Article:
27 July 2019
Along with the startling cover graphic of her new album, the “live and electrified with her groovy new group” billing spoke volumes when Rosalie Cunningham came to town.
As proof of the old maxim of ‘always see the support band’ GU-RU did a first-rate job of warming up an already sweltering room with their flute and keyboard-led combo. Kudos to Lee Spreadbury doing the first of two shifts on keys and all polished off with a dashing set of robes which must have gained a few ounces in sweat – how we suffer for our art. Straight out of Hillage/Gong/Tull territory their sound and genre seem to have suddenly emerged from a trough into a rising peak and proved a perfect start to the evening in setting up a cool vibe.
In complete contrast to the usual black t-shirted crowd, Rosalie and her stage full of musicians appeared decked out with masses of multi-coloured costumes resplendent with big sleeves and big flares that might have suggested a raid on Afflecks, such was the sartorial haute couture on display.
And there was music to match, with the new album (our highly favourable review here) pretty fresh in everyone’s brains and awaiting to see how it translated into its natural environment. (aside from us lucky press souls who’ve had the chance to let it become thoroughly absorbed during the pre-release weeks). Retaining Purson drummer Raphael Mura, the new band combined bassist Alpha Michelle and Rosie’s partner Rosco Levee on guitar, it’s a band that’s been described (possibly by Rosie herself) as a “shit hot” outfit (a favourite term we haven’t heard since watching The Bar Steward Sons Of Val Doonican at Cropredy 2019). Ranking up the melodrama with the new material, the album was played pretty much in full and taking up a rawer edge with the epic A Yarn From The Wheel saved as a closing tour de force. There was no way she can abandon the Purson songs just yet so the icing came in the form of Desire’s Magic Theatre getting a workout from the band that proved not too far from its distinctive shape yet with enough electricity and energy to give it a fresh feel. Sky Parade plus a rare treat of a live Chocolate Money had one fan calling “It sounds great!” but that was only half the story; a gig that wasn’t only sounding good but one that offered a wholly immersive experience. Manchester loves Rosalie Cunningham and the feeling is mutual. Swirls and swathes from the keyboard and two-guitar frontline, songs about cardboard flowers crying with raindrop tears and if you care to close your eyes, you’d be wallowing in strawberry fields.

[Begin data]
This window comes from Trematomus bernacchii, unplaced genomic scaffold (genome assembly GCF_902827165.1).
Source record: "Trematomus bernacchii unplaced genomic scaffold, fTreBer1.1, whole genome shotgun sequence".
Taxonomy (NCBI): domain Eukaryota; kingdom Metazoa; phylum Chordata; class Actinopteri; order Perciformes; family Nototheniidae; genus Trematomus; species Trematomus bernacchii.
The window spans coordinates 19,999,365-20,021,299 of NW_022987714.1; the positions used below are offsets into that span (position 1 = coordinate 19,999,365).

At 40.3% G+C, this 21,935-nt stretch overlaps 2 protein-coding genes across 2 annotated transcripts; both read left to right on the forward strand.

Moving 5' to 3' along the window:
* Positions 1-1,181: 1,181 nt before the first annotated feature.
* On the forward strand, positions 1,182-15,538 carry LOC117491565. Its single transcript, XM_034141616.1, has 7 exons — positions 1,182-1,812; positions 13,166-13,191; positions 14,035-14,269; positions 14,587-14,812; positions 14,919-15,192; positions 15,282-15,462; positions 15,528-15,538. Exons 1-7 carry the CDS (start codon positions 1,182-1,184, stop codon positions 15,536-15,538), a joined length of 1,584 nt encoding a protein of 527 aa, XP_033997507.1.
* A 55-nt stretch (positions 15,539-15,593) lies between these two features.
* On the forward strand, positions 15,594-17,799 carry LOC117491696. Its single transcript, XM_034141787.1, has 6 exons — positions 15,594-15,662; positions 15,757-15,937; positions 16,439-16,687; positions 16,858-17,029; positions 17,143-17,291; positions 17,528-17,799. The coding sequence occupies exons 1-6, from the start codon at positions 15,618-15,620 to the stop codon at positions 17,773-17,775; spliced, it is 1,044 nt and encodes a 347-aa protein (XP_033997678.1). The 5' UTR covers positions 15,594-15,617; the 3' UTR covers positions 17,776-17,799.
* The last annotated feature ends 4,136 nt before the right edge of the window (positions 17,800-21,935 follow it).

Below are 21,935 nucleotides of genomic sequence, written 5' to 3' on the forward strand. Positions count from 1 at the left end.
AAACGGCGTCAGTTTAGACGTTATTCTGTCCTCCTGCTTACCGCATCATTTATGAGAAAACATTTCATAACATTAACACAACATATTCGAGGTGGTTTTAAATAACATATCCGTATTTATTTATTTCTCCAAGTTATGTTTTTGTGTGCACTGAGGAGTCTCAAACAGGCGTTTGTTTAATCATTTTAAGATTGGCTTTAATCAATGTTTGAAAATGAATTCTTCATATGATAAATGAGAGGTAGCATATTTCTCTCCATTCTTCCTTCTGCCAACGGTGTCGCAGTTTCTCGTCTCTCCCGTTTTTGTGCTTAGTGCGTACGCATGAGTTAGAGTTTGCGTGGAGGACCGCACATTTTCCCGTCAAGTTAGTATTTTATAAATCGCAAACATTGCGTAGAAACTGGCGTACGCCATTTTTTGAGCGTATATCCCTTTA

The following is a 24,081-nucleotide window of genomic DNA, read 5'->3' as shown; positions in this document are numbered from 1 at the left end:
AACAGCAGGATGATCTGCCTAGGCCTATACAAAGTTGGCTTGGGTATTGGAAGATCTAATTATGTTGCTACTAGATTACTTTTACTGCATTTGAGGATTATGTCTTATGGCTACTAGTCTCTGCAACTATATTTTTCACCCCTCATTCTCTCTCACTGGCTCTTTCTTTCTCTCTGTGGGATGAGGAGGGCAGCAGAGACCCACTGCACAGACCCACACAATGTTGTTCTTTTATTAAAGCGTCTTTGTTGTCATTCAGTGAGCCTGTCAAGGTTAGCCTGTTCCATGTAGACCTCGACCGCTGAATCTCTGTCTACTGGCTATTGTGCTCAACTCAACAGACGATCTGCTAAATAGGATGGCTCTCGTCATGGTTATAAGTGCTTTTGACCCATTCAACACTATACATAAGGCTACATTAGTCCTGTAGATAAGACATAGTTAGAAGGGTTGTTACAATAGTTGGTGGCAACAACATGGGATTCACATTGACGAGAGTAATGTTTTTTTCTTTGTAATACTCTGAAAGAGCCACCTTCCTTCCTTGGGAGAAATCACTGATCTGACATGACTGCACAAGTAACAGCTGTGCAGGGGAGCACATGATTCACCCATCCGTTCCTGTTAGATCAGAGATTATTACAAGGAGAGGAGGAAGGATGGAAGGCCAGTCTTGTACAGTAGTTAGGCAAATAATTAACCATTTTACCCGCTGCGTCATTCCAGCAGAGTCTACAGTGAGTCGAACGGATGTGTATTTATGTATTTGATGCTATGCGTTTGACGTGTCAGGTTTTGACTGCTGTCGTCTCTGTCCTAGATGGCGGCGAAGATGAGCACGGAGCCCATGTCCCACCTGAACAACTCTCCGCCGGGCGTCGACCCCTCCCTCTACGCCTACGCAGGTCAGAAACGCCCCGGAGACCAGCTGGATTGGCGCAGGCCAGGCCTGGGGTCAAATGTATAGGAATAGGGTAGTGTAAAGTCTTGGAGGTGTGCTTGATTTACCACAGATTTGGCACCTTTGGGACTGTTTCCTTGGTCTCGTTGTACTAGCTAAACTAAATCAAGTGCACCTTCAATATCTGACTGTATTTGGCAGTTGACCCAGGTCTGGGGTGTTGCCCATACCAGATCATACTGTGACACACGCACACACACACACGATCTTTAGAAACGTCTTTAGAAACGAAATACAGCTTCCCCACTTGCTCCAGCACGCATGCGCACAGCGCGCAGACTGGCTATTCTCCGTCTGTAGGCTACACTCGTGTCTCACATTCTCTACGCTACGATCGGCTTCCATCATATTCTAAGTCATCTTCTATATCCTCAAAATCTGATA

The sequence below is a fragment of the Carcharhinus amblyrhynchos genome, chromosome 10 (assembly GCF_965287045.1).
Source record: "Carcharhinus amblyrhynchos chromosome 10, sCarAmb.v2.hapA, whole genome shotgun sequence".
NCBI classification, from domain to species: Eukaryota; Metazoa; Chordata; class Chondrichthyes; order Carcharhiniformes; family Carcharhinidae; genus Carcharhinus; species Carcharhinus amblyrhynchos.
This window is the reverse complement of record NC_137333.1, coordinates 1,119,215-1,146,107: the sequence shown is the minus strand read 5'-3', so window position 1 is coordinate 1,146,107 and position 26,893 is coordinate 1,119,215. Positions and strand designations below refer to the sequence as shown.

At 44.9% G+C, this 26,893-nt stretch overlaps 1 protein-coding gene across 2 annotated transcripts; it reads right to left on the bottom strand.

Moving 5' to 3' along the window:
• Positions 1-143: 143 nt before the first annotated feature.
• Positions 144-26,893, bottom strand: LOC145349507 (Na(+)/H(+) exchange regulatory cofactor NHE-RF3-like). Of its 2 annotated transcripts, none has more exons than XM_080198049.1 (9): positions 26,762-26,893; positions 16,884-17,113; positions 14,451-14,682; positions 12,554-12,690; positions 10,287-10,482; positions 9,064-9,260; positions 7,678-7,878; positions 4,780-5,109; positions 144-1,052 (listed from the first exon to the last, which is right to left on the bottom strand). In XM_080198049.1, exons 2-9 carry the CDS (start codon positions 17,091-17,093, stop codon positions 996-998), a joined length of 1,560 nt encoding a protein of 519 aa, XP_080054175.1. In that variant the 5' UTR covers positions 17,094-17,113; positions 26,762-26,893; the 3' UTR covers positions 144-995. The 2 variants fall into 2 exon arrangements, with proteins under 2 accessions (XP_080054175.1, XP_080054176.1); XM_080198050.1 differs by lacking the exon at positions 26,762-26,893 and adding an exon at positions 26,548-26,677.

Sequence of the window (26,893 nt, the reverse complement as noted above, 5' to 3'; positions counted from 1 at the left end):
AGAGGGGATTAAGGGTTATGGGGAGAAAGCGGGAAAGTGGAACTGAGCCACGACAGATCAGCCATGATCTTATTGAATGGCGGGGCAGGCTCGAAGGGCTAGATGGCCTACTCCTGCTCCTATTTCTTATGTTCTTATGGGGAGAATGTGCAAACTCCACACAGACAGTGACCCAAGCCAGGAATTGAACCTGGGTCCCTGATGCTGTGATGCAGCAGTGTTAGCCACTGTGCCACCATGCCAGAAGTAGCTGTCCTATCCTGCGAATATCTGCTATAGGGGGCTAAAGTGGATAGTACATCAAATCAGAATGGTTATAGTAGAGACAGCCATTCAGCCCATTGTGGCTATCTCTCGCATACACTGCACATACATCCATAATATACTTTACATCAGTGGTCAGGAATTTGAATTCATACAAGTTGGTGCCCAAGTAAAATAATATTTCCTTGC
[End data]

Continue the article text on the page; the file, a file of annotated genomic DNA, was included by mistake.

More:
How long will she be ex-Purson? She’s probably lumbered with the label forever, yet her latest incarnation as a musician and name in her own right and with a band who’d score impressively in fantasy league terms, Rosalie Cunningham seems set to arise from being an ‘emerging talent’, phoenix-like from the Purson ashes into an era where it’s good to be groovy and once again fashionable to be with it and hip.
All words and live photography (do not use without permission) by Mike Ainscoe. You can find more of Mike’s writing on Louder Than War at his author’s archive. He can be found on Facebook and is currently revamping his website…